For the defeat of the Southern Confederacy on the field of battle was not just a military reverse; it signaled the defeat of a major outpost of Western civilization and its vision of society which was distinctly connected to and annealed by 1,500 years of traditional Christianity. This was the realization of thousands of European volunteers to the Confederate cause—from Naples, from Spain, and from other countries of the old continent.  What they saw in the Confederate crusade was a continuation of the struggle against liberalism which raged throughout the nineteenth century. The Southern cause was the cause of legitimacy, of tradition, of the old established order, of the survival of a Christian inheritance vouchsafed to those warriors at Manassas and Gettysburg.

And now, after more than 150 years of subjugation and indoctrination by the scions of the Yankee victors, there is perhaps “a light coming from the East,” a message of resistance telegraphed to the descendants of the heroes of Chancellorsville. Hope exists always as long as there are men standing forthrightly for it, willing to go to battle, willing to teach others, willing to pass it on. As the Spanish philosopher Miguel de Unamuno once wrote: “our life is a hope which is continually converting itself into memory and memory in turn begets hope.”

Thus, when the yoke of Communism was lifted in Eastern Europe, it was to the wellsprings of national identity, to national heritage, to pre-Communist religious faith, that many of these nations turned. They had largely escaped the forty-five years of “Americanism”—in the worst cultural sense—that Germany, France, and Italy had experienced.

Yet, it is this same narrative, this same globalist “Americanism” that today’s conservative movement—Neoconservativism—continues to push on the rest of the world, just like their uncomfortable bedfellows a bit further to the Left. Both the Establishment conservatives AND the open Left share the same postulates and objectives, differing only in degree and expression.

As Southerners the lessons we glean, then, may come from Eastern Europe and from Russia, and they remind us of who we were as a people, of the inheritance which in so many cases we have discarded. Those former Eastern Bloc nations, in particular Russia and Hungary, stand as “signs of contradiction,” and offer to us lessons, if we would only examine them.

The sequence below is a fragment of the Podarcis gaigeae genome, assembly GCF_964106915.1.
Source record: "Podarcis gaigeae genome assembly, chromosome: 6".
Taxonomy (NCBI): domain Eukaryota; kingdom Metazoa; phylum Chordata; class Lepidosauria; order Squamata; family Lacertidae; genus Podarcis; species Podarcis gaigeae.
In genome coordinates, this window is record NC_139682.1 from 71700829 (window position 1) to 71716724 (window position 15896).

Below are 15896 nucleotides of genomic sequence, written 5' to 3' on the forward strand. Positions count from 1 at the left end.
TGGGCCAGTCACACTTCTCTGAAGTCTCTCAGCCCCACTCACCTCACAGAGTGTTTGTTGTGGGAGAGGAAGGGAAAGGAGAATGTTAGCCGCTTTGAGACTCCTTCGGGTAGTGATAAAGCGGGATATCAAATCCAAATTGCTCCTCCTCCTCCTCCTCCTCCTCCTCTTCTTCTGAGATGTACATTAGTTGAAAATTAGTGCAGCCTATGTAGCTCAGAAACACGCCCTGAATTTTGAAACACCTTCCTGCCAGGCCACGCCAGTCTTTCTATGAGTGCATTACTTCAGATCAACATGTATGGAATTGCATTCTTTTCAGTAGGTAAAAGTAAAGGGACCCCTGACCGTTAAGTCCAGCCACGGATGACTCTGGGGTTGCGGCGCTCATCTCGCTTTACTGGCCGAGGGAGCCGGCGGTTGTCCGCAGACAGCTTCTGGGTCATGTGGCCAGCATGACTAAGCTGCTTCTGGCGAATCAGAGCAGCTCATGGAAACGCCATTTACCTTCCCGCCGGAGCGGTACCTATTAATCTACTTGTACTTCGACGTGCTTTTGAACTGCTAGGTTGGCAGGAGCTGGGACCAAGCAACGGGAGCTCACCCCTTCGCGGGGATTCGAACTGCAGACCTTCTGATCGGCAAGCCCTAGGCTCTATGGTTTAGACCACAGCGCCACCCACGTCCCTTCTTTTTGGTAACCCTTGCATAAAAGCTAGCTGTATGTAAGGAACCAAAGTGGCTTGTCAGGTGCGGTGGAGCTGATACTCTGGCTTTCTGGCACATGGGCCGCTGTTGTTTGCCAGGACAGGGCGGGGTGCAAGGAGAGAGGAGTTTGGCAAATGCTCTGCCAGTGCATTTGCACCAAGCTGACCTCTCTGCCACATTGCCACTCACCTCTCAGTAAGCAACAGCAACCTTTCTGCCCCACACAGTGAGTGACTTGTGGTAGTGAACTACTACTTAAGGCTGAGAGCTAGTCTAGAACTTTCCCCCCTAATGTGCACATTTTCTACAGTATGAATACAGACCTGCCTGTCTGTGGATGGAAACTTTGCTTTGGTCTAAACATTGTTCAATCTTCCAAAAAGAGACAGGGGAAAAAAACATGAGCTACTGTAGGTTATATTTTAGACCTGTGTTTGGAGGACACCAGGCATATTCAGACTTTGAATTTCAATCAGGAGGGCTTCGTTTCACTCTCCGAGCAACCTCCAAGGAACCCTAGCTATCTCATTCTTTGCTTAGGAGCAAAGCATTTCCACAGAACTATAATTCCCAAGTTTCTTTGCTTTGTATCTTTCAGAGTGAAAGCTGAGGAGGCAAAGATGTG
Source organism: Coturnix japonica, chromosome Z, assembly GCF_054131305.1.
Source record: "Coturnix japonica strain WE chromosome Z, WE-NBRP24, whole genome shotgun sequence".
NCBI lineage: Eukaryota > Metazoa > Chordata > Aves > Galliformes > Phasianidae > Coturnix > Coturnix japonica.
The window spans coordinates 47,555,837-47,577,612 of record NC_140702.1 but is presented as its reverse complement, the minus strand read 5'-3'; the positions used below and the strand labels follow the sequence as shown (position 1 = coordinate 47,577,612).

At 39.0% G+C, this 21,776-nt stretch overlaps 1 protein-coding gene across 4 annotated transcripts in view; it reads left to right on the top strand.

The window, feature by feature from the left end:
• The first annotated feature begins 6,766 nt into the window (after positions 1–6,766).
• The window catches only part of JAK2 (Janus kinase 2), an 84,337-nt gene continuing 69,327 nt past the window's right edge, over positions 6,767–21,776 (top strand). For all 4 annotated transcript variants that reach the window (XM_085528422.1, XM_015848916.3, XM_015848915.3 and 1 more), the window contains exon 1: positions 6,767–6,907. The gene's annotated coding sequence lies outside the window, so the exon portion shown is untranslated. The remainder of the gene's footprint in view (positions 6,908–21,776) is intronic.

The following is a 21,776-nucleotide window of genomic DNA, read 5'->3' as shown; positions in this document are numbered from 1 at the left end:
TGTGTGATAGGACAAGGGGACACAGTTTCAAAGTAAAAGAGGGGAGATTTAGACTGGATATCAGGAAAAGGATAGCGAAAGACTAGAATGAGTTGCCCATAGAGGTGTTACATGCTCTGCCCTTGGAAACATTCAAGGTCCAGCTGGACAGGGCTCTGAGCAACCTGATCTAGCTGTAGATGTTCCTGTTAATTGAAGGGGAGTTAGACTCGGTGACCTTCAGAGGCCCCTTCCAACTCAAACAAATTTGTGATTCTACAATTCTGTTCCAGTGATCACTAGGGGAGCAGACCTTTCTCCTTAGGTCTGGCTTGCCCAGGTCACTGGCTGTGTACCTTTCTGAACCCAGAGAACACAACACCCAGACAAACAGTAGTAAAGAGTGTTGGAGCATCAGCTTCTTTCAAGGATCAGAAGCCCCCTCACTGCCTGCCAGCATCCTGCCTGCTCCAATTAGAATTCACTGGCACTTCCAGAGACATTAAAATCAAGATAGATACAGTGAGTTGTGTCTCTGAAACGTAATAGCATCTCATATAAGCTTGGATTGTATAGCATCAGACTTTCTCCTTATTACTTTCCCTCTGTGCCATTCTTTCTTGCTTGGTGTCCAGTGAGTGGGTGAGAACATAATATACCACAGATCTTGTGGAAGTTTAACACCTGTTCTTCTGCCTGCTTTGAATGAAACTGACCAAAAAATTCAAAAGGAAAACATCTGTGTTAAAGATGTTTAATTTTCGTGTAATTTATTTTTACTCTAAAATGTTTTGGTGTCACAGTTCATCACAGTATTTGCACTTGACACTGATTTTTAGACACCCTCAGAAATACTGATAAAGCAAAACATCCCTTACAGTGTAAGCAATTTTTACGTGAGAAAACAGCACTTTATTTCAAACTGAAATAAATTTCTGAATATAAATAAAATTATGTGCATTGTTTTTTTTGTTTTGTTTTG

Despite the Swamp and the Deep State—despite the future technological tyranny which stares at us in the face—despite the assaults in every aspect of our lives—despite it all there is Hope and the vague but very real awareness that we are human, creatures made by God, and that our role is to stay the course, remain true to the faith and to our inheritance.

My favorite Psalm is number 26, in particular these words (vs.3): “Si consistant adversum me castra, non timebit cor meum. Si exurgat  adversum me praelium, in hoc sperabo”: Even if entrenched armies were to stand against me, my heart would not fear. If a battle would rise against me, I would have hope….

A very happy and blessed New Year in the Hope that never dies!

About Boyd Cathey

Boyd D. Cathey holds a doctorate in European history from the Catholic University of Navarra, Pamplona, Spain, where he was a Richard Weaver Fellow, and an MA in intellectual history from the University of Virginia (as a Jefferson Fellow). He was assistant to conservative author and philosopher the late Russell Kirk. In more recent years he served as State Registrar of the North Carolina Division of Archives and History. He has published in French, Spanish, and English, on historical subjects as well as classical music and opera. He is active in the Sons of Confederate Veterans and various historical, archival, and genealogical organizations. More from Boyd Cathey